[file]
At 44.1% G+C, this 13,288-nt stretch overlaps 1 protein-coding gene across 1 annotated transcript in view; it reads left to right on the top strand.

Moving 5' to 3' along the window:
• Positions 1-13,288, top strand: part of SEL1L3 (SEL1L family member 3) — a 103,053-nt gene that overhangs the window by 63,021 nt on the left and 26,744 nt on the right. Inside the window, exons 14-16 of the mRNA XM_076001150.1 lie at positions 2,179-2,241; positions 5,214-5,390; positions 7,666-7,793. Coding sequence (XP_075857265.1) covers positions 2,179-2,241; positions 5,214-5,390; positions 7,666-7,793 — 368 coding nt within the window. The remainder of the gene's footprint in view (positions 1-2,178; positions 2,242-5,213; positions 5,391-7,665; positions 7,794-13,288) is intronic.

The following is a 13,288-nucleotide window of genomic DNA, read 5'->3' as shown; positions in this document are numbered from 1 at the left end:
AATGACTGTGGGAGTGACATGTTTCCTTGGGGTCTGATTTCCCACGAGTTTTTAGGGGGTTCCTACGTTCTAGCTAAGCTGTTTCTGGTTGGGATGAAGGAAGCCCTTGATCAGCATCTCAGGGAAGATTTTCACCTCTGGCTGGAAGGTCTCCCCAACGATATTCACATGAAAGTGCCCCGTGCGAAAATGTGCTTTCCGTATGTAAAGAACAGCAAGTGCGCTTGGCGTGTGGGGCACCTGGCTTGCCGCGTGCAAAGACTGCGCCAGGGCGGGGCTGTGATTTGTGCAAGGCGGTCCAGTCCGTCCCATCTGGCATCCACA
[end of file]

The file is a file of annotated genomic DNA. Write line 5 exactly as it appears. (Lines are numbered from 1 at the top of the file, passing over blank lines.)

AATGACTGTGGGAGTGACATGTTTCCTTGGGGTCTGATTTCCCACGAGTTTTTAGGGGGTTCCTACGTTCTAGCTAAGCTGTTTCTGGTTGGGATGAAGGAAGCCCTTGATCAGCATCTCAGGGAAGATTTTCACCTCTGGCTGGAAGGTCTCCCCAACGATATTCACATGAAAGTGCCCCGTGCGAAAATGTGCTTTCCGTATGTAAAGAACAGCAAGTGCGCTTGGCGTGTGGGGCACCTGGCTTGCCGCGTGCAAAGACTGCGCCAGGGCGGGGCTGTGATTTGTGCAAGGCGGTCCAGTCCGTCCCATCTGGCATCCACA